Faulkner’s Other Works

1924:
The Marble Faun published-Faulkner’s first book which sold very poorly.

1926:
Soldiers’ Pay published-Faulkner’s first novel

1927:
Mosquitoes published-2nd novel, very daring for it’s time because of its sexual references

Writes Flags in the Dust, which is rejected.

 1929:
Sartoris publishes-Faulkner’s third novel, (condensed version of his unpublished Flags in the Dust) introduces the theme, setting and characters from Yoknapatawpha County that are found in his following works

The Sound and the Fury published-known as one of Faulkner’s greatest achievements in literature. Presents the Compson family through the consciousness of different characters

 1930:
As I Lay Dying published-another novel which Faulkner uses stream of consciousness accounts to tell the story. Considered one of his greatest works and the most experimentally daring novel of horror, comedy, and an intellectual nature of being

 1931:
Sanctuary published-Faulkner’s only bestseller. He calls it “the most horrific tale I could imagine.” He wrote it as a novel to reach the public, which his previous novels failed to do.

These 13 published-story collection which includes “A Rose for Emily”, “Victory”, and “Red Leaves.”

 1932:
Light in August published-one of Faulkner’s best works which deals with mixed blood heritage

 1933:
A Green Bough published-Faulkner’s second and last poetry collection. He considered himself a “failed poet.”

 1934:
Doctor Martino and Other Stories published-story collection which includes “Fox Hunt,” “Mountain Victory,” “Smoke,” and “Honor.”

 1935:
Pylon published-considered a minor work for Faulkner, set at a Mardi gras celebration

 1936:
Absalom, Absalom! published-called Faulkner’s masterpiece by many, depicts American and Southern history surrounding and during the Civil War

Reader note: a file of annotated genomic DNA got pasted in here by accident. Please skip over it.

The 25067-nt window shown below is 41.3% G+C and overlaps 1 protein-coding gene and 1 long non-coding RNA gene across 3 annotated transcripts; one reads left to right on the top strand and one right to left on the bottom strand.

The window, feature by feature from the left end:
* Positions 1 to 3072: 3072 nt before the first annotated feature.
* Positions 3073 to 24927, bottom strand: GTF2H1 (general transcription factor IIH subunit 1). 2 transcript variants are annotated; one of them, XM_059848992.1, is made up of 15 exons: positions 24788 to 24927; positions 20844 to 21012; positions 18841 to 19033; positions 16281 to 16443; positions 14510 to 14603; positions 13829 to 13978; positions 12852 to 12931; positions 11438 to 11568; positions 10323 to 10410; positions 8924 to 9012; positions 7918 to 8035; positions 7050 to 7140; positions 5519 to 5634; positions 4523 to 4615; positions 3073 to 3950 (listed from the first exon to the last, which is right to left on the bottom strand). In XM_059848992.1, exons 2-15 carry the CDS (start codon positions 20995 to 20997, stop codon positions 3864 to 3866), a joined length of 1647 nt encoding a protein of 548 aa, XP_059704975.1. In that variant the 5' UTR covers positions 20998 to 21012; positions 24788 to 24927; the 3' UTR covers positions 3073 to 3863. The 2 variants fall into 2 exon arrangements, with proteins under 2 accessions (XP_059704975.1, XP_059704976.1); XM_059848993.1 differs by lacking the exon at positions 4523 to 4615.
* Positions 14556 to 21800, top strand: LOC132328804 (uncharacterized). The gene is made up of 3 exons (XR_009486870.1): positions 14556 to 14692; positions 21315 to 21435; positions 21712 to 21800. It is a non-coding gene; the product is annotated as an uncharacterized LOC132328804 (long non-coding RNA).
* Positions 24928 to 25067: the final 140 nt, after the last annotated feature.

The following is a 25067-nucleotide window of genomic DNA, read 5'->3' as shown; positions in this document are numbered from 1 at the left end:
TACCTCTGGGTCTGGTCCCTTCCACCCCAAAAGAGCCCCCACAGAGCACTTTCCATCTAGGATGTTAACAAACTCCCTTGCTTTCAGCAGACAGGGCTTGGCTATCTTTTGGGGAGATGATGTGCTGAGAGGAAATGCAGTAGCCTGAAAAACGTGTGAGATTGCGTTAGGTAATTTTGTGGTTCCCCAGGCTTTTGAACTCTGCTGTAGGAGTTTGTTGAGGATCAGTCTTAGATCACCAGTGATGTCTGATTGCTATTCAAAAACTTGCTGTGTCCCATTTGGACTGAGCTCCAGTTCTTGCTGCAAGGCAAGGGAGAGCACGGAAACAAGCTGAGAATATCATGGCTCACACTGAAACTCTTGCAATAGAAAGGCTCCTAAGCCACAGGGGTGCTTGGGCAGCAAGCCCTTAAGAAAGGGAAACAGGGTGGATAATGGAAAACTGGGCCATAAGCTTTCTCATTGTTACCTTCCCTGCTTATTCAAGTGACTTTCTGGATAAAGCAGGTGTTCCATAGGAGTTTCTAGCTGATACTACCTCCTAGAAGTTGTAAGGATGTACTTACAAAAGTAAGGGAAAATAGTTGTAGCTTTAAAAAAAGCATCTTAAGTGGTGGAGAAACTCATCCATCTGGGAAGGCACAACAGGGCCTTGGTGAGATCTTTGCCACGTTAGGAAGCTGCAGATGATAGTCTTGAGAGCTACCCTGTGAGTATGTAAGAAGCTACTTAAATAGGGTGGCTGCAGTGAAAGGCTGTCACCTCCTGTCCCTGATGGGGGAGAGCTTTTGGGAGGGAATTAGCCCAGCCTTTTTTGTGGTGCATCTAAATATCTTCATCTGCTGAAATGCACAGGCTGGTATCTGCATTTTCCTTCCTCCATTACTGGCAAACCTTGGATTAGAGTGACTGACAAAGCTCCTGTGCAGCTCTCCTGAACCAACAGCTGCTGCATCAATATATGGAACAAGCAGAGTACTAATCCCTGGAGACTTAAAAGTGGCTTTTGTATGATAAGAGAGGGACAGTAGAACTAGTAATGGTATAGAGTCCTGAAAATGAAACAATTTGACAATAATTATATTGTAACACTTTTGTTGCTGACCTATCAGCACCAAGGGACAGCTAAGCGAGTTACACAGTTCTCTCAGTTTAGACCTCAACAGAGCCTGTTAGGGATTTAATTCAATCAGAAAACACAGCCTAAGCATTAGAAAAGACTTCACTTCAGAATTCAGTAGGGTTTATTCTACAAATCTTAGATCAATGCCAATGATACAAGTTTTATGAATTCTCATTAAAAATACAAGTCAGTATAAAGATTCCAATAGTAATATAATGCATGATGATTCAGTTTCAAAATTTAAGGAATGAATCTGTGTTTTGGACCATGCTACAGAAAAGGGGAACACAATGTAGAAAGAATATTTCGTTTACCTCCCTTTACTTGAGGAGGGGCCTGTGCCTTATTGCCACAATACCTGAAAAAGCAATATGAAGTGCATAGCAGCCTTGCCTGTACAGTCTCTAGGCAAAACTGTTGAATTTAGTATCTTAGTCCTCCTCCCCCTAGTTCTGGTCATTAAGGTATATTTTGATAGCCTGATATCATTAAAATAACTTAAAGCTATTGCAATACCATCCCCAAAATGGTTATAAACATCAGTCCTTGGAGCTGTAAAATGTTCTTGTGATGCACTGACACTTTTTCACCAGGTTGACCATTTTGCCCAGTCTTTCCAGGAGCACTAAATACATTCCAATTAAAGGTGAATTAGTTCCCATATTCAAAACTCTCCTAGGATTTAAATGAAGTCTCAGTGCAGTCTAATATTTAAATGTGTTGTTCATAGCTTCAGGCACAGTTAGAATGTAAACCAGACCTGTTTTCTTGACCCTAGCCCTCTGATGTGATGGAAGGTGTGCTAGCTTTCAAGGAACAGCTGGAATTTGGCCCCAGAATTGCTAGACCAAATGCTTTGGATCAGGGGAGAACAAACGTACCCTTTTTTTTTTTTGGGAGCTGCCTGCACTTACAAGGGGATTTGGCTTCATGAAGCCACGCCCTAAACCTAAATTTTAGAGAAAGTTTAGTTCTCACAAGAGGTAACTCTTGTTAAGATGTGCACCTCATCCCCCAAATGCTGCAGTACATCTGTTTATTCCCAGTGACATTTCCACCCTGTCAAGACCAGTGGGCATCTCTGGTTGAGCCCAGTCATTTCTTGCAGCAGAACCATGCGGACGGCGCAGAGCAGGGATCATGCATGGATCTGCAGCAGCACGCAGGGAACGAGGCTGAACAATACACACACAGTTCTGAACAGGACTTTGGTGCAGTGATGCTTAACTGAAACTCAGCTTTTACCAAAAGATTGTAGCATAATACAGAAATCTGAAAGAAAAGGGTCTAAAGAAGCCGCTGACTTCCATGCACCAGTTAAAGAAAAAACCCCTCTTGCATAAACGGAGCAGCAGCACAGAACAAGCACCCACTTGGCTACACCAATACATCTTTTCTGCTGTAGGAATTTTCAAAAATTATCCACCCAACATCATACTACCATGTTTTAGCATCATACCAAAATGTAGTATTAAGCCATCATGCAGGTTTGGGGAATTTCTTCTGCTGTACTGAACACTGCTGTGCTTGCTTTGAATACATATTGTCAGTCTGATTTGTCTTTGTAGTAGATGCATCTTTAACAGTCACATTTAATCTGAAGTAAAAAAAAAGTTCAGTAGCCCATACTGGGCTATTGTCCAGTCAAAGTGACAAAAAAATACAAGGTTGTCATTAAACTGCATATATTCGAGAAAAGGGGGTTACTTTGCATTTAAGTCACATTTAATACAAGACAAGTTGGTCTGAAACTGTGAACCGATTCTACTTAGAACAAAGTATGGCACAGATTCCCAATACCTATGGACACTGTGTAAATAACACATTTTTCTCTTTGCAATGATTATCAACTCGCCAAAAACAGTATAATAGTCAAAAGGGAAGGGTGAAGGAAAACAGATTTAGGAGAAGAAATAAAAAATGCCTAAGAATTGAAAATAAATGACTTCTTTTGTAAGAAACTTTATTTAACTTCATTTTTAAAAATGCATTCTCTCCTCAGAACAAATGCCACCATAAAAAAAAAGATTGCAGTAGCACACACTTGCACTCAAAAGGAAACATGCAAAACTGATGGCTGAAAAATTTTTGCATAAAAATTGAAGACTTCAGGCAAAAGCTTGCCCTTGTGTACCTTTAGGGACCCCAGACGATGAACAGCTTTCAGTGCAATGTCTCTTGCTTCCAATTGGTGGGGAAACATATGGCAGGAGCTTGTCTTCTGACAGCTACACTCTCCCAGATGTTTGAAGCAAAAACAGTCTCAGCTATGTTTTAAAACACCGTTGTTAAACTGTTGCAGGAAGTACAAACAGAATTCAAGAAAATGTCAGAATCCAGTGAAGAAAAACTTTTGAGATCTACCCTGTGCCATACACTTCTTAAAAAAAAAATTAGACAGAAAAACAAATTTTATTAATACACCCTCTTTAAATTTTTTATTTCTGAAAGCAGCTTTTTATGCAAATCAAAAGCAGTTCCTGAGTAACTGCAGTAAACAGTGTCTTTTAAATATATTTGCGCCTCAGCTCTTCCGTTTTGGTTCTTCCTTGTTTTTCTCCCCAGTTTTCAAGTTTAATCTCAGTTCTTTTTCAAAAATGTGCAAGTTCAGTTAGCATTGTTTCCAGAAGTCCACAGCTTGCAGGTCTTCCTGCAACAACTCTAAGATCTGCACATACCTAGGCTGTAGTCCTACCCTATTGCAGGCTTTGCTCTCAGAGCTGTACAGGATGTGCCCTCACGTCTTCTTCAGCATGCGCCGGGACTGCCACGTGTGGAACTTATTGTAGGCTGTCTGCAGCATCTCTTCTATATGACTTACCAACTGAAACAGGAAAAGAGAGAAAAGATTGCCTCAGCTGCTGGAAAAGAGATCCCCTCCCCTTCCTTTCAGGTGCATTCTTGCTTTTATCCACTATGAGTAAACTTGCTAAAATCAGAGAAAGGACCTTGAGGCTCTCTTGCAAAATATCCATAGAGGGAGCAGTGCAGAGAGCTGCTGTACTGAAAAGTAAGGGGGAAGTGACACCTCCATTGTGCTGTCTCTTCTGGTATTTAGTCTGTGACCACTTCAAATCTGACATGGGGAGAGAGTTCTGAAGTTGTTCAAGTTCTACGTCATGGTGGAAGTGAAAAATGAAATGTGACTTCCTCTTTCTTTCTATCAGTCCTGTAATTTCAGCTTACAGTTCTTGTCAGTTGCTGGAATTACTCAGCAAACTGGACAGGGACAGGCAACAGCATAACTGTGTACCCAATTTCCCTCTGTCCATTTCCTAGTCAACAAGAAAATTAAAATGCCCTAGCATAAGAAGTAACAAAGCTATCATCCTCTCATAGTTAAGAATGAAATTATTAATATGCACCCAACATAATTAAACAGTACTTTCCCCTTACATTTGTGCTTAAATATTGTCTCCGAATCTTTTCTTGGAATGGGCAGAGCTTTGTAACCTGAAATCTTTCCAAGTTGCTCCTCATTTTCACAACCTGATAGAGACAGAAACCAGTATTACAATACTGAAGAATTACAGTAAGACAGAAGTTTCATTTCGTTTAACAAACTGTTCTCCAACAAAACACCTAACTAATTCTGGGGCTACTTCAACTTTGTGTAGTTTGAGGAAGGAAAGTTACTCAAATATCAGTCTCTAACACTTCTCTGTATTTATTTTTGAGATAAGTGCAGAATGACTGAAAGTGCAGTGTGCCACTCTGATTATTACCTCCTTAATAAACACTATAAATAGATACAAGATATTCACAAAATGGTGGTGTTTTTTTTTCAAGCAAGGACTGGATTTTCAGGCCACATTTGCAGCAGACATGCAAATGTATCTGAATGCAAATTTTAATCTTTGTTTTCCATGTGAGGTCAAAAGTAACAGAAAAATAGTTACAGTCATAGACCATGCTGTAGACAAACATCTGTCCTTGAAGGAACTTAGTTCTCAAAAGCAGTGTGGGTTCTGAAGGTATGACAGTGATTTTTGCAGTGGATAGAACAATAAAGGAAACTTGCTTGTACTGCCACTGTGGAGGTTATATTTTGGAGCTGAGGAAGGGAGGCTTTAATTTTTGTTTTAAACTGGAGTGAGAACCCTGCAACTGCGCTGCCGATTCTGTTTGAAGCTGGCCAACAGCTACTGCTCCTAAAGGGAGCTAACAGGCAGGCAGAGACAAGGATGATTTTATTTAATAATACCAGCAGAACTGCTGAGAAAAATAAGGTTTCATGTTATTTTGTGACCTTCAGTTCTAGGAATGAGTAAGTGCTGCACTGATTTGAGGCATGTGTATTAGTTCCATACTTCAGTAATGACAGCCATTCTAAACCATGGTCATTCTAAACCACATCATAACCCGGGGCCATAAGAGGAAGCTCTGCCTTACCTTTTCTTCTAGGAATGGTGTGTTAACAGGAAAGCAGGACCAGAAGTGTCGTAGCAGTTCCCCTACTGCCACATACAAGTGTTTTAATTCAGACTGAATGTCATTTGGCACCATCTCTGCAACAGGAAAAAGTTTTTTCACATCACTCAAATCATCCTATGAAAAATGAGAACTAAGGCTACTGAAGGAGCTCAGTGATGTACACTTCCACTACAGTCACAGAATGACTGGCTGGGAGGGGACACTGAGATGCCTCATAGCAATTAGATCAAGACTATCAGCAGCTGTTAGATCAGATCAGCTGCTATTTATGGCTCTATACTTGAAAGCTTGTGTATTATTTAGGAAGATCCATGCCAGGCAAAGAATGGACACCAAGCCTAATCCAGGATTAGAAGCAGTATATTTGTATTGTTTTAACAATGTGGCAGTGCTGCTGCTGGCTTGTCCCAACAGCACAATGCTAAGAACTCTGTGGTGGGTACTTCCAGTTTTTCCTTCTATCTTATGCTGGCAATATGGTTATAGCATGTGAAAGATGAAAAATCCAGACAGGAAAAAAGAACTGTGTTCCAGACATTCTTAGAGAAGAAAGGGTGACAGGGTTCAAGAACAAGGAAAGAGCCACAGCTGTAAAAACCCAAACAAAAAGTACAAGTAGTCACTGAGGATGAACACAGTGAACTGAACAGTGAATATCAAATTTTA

1938:
The Unvanquished published-group of previously published short stories

 1939:
The Wild Palms published-two stories that involved juxtaposition about love

 1940:
The Hamlet published-The first of a trilogy which includes “The Town,” and “The Mansion.”

 1942:
Go Down, Moses and Other Stories published-short story collection with the very admirable story “The Bear.”

 1946:
The Portable Faulkner published-edited by Malcolm Cowley, this arrangement of his previously published works is credited with reviving interest in Faulkner

 1948:
Intruder in the Dust published-Faulkner’s response to the “Negro problem.”

 1949:
Knight’s Gambit published-detective genre of a book, many consider it his most pleasant of his published works

1950:
Collected Stories published-Receives the Nobel Prize in literature. 42 short stories which are arranged in six units of different themes

 1951:
Requiem for a Nun published-sequel to “Sanctuary.” Faulkner experiments with different form with three prose sections followed by a three act play.

 1954:
A Fable published-wins the Pulitzer Prize. A novel about the passion of Christ which he considers his masterwork

 1955:
Big Woods published-short story collection which brings together his hunting stories previously printed with one new one “Ride at Morning.”

 1957:
The Town published-sequel to “The Hamlet.”

1958:
New Orleans Sketches published-collection of Faulkner’s experimental prose works written in 1925. This is his transition from poetry to fiction

 1959:
The Mansion published-the final of the trilogy which included “The Hamlet” and “The Town.”

 1962:
The Reivers: A Reminiscence published-wins Pulitzer Prize. Faulkner’s final novel which is a nostalgic look at Yoknapatawpha County

Published on May 5, 2009 at 1:48 am  Leave a Comment  

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